Growing up in nineties was a lot of fun, and back then having parents who are in government jobs made one thing very often, a lot of mails. In this world, where email addresses serve as mailbox outside your house, not a long ago, mails used to be a big deal. So my recollection of the postman Mr. Ratiram, who used to come to our house to deliver mails in his Khaki attire, is very vivid. He used to visit our neighborhood every three days or so, such was the frequency of people talking through mails back then, even in a small city like Jammu.

Eventually with the digitization, emails were the new convenient way and soon they were being used for all the official purposes. It changed the equation that people shared with their Daakiya, now he is rarely seen.

In 2015, I accompanied a friend to his village in Madhubani district of Bihar, his grandfather was working in a post office there, and through him I got a chance to roam around the village with postman of the area.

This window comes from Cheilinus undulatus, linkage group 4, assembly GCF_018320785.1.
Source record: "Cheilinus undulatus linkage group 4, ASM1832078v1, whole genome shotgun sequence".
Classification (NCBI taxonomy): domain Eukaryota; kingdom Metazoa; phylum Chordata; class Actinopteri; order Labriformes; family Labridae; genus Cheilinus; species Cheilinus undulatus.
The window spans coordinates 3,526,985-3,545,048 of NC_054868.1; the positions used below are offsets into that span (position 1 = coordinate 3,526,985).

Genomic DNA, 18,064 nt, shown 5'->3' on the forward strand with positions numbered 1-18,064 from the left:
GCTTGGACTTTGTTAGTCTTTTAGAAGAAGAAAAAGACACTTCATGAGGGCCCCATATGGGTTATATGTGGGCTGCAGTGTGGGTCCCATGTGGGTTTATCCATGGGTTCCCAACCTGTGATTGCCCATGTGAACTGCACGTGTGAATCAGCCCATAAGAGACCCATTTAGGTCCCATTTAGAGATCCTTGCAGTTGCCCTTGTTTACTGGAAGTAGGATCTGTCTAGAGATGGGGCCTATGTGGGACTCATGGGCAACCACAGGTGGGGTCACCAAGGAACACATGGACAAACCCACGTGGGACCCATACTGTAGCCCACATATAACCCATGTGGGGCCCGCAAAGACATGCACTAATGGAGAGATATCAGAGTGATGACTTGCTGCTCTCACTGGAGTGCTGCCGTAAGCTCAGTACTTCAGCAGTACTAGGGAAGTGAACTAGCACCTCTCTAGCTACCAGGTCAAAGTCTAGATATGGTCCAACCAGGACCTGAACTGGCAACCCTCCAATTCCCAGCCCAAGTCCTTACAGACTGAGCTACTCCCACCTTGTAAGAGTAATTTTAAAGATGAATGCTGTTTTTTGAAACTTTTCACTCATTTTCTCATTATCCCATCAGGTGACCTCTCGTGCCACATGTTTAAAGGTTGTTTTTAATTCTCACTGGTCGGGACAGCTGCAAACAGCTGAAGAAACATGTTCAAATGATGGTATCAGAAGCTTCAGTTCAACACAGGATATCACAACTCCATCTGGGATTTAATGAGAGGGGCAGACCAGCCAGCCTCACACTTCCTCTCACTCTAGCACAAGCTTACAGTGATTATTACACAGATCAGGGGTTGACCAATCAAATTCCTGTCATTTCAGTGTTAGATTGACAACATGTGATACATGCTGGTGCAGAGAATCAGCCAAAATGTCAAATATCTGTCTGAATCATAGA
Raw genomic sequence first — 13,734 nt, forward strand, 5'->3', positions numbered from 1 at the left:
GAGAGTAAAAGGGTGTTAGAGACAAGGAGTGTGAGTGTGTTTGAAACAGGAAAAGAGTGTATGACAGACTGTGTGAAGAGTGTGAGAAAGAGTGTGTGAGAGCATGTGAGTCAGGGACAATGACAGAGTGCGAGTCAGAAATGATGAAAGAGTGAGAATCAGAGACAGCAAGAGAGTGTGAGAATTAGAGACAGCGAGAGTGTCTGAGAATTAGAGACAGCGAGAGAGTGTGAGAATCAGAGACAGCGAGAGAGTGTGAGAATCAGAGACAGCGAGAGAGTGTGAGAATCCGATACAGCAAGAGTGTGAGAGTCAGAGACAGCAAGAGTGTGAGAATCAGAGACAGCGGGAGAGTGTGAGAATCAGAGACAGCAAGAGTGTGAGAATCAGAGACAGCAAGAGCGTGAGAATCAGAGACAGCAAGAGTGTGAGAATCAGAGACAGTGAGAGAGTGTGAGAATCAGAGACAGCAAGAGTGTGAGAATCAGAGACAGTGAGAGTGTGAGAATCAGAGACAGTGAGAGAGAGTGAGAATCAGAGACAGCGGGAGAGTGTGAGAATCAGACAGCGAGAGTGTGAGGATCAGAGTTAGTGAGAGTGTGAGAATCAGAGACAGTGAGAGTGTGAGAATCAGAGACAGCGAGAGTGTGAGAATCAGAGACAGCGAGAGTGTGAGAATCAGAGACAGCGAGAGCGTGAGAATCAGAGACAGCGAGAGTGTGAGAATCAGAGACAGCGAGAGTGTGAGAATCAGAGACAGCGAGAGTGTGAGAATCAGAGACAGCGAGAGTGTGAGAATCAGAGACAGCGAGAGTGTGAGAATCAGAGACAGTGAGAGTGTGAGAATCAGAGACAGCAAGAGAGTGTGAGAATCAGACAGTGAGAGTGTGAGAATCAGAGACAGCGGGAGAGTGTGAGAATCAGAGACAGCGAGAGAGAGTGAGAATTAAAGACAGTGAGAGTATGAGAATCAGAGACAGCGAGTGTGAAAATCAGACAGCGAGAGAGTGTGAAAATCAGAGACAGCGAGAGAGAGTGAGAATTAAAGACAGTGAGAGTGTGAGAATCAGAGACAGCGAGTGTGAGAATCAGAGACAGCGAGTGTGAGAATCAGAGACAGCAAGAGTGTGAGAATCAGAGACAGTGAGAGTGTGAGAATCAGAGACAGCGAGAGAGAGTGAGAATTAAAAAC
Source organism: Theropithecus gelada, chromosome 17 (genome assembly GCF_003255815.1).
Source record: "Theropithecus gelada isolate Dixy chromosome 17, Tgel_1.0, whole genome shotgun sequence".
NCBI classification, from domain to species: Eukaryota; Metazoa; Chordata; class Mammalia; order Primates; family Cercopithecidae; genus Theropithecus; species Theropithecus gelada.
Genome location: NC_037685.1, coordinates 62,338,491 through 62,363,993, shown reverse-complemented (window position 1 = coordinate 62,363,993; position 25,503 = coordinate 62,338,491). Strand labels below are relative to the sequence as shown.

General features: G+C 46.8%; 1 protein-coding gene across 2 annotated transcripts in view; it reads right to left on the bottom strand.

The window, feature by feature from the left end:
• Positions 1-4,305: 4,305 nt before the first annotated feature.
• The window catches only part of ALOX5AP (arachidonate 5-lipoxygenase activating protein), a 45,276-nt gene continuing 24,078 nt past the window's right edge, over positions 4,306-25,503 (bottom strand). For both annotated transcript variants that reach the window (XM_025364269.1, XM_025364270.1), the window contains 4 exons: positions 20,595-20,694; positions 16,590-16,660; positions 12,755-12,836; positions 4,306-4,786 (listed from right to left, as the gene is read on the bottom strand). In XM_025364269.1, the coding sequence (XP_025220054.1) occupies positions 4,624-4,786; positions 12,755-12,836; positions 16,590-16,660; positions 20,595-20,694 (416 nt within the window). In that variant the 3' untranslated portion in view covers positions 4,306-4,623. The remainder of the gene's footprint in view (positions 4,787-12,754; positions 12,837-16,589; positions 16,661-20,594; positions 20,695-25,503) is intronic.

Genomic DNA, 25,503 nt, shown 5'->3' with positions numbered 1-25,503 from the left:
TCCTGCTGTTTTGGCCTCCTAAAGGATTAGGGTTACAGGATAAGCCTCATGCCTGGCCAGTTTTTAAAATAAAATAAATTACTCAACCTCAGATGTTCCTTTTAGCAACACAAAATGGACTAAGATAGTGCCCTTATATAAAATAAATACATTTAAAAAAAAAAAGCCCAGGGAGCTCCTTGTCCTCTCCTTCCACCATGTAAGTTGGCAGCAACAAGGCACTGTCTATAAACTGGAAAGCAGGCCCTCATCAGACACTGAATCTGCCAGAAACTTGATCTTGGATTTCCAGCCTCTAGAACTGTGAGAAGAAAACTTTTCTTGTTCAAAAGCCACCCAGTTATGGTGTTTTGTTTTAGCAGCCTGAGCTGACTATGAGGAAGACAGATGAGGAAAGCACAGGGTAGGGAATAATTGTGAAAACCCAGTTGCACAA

In an area where twenty-four hours of power supply is still a far-fetched dream, let alone the smartphones and Internet services, postman is an important figure for people there. He knew everybody as a part of his job and everyone knew him and liked him because of his frequent visits to the village.

In India, moving from one city to another one might get an impression that the country has the basic infrastructure required in a developing country, if not anything else but to my surprise, a large percentage of our population is still alien to the systems in cities that we swear to.

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